But this process, you happen to know, is not the work of a spammer or a hacker. It is part of Mac OS X; in particular, it was introduced into the Dock application as part of the recent upgrade to Mac OS X 10.4.7. Apple made no secret of it; they announced that "you can now verify whether or not a Dashboard widget you downloaded is the same version as a widget featured on www.apple.com before installing it." Furthermore, interception of the actual network "conversation" initiated by the process in question (easily performed with Stairways Software's Interarchy) shows no information is being transmitted; rather, some information is being requested and received. It's exactly like what happens when the Software Update window suddenly appears unbidden on your computer and announces that "New software is available for your computer." How do you think Software Update knows this? It's because an invisible background process initiated an invisible network connection to Apple's server, and information was requested and received.

<http://docs.info.apple.com/article.html? artnum=303771>
<http://www.interarchy.com/>

Still, there is one tiny but arguably crucial difference between the behavior of Software Update and that of "dashboardadvisory": Software Update gives you a way to turn off its automatic behavior (through the Software Update pane of System Preferences). The advertised behavior of the Dashboard check is that "you can now verify," whereas the reality turns out to be that "your computer is going to check in periodically with Apple whether you like it or not." That difference is enough to raise the hackles of many users, including me. Apple might have elected to use any of several nicer ways to implement this, and didn't.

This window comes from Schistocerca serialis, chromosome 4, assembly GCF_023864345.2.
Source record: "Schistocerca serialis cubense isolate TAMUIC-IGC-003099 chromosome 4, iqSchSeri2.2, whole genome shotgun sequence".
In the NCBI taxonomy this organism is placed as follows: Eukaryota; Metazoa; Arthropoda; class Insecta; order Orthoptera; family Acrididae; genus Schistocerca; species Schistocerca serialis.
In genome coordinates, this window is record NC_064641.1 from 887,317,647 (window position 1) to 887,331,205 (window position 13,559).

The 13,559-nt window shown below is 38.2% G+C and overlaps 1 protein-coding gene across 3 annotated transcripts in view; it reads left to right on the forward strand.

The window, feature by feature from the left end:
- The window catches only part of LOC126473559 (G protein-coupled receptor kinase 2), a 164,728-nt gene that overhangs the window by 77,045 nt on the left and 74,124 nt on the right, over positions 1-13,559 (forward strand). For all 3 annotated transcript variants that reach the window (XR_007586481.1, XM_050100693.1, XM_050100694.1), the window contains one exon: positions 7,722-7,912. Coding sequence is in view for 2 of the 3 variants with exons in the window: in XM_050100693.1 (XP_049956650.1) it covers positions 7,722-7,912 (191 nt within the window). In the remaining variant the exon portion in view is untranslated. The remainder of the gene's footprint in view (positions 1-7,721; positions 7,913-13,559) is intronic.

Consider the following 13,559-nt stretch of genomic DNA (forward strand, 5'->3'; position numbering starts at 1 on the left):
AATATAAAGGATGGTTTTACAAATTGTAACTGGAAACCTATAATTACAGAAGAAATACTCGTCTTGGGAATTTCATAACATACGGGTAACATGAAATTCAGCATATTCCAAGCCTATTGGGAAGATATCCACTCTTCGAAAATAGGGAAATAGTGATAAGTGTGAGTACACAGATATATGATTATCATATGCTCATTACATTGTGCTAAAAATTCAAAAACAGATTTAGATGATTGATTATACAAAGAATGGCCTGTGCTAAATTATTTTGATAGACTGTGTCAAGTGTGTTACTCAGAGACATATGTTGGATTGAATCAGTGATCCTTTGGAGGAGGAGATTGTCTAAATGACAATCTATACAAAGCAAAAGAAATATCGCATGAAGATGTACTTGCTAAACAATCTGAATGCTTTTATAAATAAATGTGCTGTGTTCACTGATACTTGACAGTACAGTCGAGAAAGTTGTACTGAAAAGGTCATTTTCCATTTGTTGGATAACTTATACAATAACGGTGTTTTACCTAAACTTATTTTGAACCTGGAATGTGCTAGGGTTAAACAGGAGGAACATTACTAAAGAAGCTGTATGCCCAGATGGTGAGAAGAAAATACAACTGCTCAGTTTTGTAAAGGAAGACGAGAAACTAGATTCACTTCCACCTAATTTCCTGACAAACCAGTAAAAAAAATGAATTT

<http://www.red-sweater.com/blog/153/apple- phones-home-too>
<http://www.rentzsch.com/macosx/ applePhonesHomeTwo>

So, even though this feature is probably benign, one can't help imagining a silent mass protest in which every Mac OS X user would assert freedom of choice by turning it off, notwithstanding Apple's failure to provide an on-off switch. And this, it turns out, is not difficult to do. The process in question is triggered through a file located in /System/Library/LaunchDaemons/ (the file is called com.apple.dashboard.advisory.fetch.plist). Files in this folder are actually commands to a kind of ultimate background process called launchd, whose job is basically to launch other processes. These commands are just text files, and therefore they can be edited. And there's a wonderful freeware program, Peter Borg's Lingon, that allows you to do just that, very easily.

<http://developer.apple.com/macosx/launchd.html>
<http://lingon.sourceforge.net/>

So, if you'd like to participate in the protest, here's what to do:

  1. Download and run Lingon.

  2. Switch to the "System Daemons" pane (you'll have to supply administrator authorization).

  3. Find and select the line whose Label is "com.apple.dashboard.advisory.fetch".

  4. Click the Unload button in the toolbar.

That's it! The plist file will have a Disabled key written into it, and the Dashboard advisory process will, I believe, never again be run automatically through launchd. Of course, it's possible that you've now opened your computer to a new risk, where you might download a malicious Dashboard widget masquerading as a legitimate one; but my favored solution to that, given its annoying implementation and inherent insecurity, is not to use Dashboard at all.

<http://www.oreillynet.com/mac/blog/2006/07/did_ apple_reinvent_the_antivir.html>
<http://db.tidbits.com/article/08088>